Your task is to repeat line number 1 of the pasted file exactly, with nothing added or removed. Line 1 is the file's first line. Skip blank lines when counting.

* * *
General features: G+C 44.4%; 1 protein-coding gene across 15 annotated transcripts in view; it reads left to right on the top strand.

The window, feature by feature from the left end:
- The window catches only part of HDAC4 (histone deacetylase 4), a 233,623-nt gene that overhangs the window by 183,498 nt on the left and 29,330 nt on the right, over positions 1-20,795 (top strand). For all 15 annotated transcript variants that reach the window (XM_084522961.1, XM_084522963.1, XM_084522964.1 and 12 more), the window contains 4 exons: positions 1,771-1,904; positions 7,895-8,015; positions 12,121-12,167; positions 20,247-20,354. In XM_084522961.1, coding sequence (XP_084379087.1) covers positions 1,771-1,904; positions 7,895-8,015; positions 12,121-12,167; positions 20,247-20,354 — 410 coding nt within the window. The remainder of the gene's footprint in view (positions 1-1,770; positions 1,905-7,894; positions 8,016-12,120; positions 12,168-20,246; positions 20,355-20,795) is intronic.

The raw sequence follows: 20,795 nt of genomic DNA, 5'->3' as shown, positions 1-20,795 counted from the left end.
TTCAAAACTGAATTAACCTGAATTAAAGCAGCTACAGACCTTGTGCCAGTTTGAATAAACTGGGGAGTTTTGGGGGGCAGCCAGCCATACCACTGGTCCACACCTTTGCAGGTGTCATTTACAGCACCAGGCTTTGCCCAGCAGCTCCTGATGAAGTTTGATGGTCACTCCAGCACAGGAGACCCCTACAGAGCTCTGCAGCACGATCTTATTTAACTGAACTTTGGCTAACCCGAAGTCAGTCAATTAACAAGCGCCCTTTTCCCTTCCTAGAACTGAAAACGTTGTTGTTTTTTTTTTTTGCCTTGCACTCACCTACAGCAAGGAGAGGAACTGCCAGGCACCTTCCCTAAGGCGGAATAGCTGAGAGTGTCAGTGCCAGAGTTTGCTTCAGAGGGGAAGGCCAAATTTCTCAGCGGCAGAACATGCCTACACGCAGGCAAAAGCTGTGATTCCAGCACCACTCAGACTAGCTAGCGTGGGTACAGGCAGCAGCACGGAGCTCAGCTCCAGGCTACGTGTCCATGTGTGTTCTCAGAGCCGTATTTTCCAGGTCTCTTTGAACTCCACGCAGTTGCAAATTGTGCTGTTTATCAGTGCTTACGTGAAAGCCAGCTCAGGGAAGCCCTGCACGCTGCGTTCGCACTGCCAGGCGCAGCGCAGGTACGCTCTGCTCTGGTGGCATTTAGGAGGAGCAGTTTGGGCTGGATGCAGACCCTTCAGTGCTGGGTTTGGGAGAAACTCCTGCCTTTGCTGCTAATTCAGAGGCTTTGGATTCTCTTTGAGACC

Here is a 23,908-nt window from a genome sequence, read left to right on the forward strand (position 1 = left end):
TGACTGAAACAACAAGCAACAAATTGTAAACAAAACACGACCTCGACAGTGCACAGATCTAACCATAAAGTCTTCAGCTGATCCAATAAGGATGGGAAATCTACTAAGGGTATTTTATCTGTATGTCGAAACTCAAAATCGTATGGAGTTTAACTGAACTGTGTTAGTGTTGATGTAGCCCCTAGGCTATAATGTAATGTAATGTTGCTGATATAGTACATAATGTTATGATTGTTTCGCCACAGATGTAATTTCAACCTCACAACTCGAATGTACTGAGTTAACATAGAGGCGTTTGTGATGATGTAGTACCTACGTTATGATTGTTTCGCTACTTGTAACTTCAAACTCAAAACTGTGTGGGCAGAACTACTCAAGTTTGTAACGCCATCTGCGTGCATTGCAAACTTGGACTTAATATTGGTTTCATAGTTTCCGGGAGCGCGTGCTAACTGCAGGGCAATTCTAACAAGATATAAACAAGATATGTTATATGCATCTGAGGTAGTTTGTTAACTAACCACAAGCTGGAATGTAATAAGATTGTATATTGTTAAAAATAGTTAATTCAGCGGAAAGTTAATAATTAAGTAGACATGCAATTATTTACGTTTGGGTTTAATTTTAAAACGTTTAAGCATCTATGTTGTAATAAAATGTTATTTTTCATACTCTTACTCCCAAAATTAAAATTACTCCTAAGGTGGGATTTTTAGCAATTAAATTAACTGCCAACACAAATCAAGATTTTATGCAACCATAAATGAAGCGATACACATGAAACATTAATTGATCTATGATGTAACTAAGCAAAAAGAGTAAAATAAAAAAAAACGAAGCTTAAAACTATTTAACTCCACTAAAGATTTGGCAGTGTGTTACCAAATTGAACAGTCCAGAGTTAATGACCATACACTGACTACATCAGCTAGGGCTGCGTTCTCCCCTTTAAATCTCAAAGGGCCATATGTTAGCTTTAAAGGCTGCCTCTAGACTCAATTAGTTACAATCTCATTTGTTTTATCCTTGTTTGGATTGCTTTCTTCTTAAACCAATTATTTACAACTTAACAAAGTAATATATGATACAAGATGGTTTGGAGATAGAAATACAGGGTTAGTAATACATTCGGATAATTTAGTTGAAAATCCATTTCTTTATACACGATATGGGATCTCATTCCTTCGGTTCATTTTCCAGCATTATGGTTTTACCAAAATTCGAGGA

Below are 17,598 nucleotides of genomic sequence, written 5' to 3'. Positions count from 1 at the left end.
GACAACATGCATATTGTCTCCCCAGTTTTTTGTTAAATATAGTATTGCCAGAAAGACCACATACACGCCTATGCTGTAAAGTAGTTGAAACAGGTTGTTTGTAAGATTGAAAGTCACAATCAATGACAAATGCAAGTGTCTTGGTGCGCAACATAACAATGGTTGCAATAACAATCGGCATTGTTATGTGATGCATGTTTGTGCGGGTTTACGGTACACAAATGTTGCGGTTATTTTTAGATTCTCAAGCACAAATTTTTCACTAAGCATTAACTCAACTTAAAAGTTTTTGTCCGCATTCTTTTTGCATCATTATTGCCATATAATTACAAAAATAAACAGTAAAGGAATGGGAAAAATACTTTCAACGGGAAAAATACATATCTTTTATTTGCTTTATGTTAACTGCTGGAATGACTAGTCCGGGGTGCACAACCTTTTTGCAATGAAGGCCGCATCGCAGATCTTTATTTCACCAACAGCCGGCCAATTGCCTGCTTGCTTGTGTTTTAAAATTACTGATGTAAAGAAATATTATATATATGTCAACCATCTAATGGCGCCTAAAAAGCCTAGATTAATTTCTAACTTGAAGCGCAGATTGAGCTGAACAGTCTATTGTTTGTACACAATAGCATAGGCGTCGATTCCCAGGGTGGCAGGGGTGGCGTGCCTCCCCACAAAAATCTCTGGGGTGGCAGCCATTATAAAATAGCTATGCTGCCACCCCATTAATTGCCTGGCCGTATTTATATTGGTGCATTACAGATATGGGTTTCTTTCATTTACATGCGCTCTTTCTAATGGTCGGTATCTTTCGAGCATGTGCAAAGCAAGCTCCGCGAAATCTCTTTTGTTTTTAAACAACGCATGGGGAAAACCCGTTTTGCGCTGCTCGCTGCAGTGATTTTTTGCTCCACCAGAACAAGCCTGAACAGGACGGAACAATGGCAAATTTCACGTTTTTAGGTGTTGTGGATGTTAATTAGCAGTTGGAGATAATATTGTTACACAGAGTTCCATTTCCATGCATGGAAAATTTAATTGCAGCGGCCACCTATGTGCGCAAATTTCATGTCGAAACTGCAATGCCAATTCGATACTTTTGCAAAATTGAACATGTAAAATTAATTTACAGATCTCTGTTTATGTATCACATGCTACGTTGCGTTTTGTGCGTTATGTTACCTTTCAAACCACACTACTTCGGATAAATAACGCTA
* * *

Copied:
General features: G+C 44.4%; 1 protein-coding gene across 15 annotated transcripts in view; it reads left to right on the top strand.